There's a tree in my living room. This is not normal. Given that I haven't taken up the life of a forester, the most obvious answer must be that we're hurtling carelessly towards the festive season and Katie has decided to mark this headlong dash by erecting the Christmas tree.
In previous years I have had a degree of creative input to the whole process. In previous years I have joined her beside the tree to hang decorations. In previous years we've worked on this together - I might even have pompompommed a Bing Crosby number in a pleasing baritone while she handed me the tinsel.
In previous years the tree has ended up looking like someone had dipped it in glue and then ramraided their local Homebase.
So this year my involvement was not even supervisory. I went into another room and sat there, doing various non-seasonal things and while I was in my self-appointed purdah the tree sprouted in a tastefully themed way.
The other break from the traditional in recent years was our purchase of an artificial tree. We used to have a real one every year so we could have the undiluted pleasure of the car smelling like toilet cleaner for a week. All was well. But every year we'd forget one thing.
Our cat would hump the tree.
We'd be sitting there, slowly relaxing after a difficult December day. Perhaps we'd have friends round and would be gently discussing the matters of the day. Then there'd be a frantic rustling noise and the tree would start vibrating, like a really specific mini-earthquake had been triggered next to the TV cabinet. The less secure decorations would start to fall off and bounce across the floor.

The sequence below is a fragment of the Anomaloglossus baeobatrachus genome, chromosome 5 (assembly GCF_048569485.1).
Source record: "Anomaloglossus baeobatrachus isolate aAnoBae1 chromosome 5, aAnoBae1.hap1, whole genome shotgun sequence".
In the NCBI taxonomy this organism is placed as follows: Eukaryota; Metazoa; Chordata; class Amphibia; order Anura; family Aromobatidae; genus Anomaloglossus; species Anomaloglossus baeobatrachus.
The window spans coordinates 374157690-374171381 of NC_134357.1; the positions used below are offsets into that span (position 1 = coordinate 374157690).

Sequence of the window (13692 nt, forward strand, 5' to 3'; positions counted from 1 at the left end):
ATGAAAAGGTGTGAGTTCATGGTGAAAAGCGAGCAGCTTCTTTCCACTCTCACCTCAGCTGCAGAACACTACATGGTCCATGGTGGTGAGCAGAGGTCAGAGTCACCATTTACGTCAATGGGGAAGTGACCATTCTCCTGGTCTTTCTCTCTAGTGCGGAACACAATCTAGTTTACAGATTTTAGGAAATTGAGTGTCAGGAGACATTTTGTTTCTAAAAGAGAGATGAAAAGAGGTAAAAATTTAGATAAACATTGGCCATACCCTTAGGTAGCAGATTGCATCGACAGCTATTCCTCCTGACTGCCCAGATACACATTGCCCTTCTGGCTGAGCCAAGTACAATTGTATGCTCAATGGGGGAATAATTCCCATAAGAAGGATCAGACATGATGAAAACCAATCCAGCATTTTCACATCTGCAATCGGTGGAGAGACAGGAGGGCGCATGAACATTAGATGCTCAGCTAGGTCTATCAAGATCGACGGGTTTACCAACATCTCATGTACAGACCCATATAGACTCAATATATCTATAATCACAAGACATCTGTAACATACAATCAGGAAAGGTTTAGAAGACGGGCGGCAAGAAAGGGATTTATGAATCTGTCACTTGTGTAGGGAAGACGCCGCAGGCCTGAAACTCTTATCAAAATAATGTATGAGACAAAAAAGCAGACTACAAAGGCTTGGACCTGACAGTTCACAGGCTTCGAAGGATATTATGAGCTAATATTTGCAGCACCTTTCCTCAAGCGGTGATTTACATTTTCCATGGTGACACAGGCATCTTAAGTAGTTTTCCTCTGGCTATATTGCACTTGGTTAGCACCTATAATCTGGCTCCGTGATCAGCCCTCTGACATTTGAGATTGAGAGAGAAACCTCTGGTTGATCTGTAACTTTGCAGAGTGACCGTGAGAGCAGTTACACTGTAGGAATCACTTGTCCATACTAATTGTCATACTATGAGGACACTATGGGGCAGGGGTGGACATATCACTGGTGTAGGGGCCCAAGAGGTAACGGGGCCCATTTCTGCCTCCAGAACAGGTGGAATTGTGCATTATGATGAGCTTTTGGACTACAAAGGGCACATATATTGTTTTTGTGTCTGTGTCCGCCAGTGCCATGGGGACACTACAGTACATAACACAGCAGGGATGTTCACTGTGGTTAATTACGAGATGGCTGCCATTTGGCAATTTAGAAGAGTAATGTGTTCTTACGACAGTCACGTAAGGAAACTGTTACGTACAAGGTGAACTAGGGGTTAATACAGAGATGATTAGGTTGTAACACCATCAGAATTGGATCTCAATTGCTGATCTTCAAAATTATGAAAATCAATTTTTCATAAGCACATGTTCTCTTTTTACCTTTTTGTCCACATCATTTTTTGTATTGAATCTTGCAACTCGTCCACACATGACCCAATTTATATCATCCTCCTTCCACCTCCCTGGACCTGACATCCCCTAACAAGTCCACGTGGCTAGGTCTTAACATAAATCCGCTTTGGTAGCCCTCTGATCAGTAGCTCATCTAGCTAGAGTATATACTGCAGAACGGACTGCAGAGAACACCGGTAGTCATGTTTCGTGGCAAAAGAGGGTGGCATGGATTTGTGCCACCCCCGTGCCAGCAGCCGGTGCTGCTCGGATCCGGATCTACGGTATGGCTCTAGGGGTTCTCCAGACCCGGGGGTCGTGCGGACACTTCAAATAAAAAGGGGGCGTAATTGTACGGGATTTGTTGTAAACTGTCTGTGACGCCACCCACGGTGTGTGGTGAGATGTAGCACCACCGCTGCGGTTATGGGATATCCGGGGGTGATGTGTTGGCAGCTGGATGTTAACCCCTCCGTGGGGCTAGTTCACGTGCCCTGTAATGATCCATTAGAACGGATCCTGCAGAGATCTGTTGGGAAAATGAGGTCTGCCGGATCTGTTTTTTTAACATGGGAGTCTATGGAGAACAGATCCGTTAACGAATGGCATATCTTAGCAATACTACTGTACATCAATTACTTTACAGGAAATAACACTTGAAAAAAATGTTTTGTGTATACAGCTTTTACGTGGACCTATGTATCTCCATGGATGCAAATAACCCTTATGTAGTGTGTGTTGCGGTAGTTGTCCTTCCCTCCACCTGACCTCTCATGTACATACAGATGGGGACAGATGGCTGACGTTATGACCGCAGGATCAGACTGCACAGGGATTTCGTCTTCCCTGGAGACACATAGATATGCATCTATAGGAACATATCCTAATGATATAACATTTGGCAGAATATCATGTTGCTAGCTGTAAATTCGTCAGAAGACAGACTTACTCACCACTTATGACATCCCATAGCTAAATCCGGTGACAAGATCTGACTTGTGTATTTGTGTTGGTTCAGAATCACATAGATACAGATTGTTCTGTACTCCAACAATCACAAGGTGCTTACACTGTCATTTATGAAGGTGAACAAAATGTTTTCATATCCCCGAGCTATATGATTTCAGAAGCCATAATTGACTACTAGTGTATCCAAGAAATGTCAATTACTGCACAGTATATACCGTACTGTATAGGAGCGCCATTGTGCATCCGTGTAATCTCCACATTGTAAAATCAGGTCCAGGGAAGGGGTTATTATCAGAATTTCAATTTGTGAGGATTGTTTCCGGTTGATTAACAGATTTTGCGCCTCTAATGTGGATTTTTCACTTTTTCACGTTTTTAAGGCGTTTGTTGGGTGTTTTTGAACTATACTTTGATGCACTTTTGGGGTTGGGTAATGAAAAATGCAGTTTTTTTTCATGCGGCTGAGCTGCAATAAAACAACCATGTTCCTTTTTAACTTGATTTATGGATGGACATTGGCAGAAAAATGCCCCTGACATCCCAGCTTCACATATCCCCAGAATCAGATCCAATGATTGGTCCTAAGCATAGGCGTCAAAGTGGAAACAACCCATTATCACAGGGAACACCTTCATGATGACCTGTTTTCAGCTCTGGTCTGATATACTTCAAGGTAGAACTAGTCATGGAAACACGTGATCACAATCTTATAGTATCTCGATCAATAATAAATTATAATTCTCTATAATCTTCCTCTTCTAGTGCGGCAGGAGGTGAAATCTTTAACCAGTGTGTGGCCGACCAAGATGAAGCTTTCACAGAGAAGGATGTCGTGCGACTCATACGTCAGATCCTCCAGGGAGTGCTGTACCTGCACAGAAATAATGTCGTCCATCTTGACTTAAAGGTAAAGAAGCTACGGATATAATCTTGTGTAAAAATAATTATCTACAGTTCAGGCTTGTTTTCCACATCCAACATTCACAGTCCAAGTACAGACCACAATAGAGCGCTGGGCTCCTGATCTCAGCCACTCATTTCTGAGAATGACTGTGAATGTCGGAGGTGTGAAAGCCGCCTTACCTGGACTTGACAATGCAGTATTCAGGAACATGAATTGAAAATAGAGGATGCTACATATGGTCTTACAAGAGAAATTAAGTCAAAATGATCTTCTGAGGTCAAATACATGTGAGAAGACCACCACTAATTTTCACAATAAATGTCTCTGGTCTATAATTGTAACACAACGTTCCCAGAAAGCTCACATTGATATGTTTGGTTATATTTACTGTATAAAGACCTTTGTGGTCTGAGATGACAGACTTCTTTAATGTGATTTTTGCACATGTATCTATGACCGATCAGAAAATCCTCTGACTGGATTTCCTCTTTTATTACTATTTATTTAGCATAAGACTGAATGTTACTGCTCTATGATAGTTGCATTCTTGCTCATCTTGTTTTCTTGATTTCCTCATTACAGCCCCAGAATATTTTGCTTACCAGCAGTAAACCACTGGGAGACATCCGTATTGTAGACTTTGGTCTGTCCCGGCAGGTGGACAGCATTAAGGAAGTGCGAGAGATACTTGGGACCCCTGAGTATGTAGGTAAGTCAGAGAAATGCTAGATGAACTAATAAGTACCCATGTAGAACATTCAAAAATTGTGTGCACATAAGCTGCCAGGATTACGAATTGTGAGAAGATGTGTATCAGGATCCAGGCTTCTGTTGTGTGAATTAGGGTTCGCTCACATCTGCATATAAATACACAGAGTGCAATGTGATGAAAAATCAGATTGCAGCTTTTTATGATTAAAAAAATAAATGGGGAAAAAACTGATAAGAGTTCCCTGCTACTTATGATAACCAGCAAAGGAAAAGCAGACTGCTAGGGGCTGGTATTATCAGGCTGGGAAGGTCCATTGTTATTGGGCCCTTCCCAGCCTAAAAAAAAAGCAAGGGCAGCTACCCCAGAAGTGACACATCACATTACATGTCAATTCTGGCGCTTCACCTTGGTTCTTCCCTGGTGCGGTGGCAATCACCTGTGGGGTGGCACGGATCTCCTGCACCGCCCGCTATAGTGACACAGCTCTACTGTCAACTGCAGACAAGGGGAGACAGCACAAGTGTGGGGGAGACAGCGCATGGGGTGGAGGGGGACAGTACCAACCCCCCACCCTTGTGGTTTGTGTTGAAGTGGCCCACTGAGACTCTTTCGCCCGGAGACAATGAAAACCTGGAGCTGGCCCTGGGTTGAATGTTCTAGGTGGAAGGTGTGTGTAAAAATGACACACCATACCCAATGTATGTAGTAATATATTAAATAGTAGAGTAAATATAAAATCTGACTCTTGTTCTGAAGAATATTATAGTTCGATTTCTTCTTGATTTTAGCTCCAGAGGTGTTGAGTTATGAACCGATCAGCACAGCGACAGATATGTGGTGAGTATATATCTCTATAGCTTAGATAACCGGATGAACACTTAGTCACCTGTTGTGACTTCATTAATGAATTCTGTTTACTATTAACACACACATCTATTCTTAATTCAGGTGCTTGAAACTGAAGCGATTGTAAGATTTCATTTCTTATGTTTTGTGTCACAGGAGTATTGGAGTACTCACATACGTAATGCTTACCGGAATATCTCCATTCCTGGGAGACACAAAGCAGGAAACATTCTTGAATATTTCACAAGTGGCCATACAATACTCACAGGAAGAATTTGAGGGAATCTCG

"Oh for God's sake!" one of us would shout in exasperation. As if on cue the cat, either embarrassed or simply satiated, would emerge from beneath the foliage, blinking in the sudden light. The tree's honour would be protected for a brief few minutes before its feline paramour started circling it once more, a glint in its eyes. The cycle would continue.
After several weeks of this onslaught the tree was beginning to lose grip of its needles. This didn't make it any less attractive to the cat, unfortunately, and the room started to resembe a forest floor. You've not lived until you've tried to hold a struggling moggy suffering from emotional frustration while attempting to extract a pine needle from its eye.
I've had better nights.
And so we reverted to an artificial tree. It's very nice, but not quite the same. We don't have the look and feel. But at least the cat gets a Silent Night.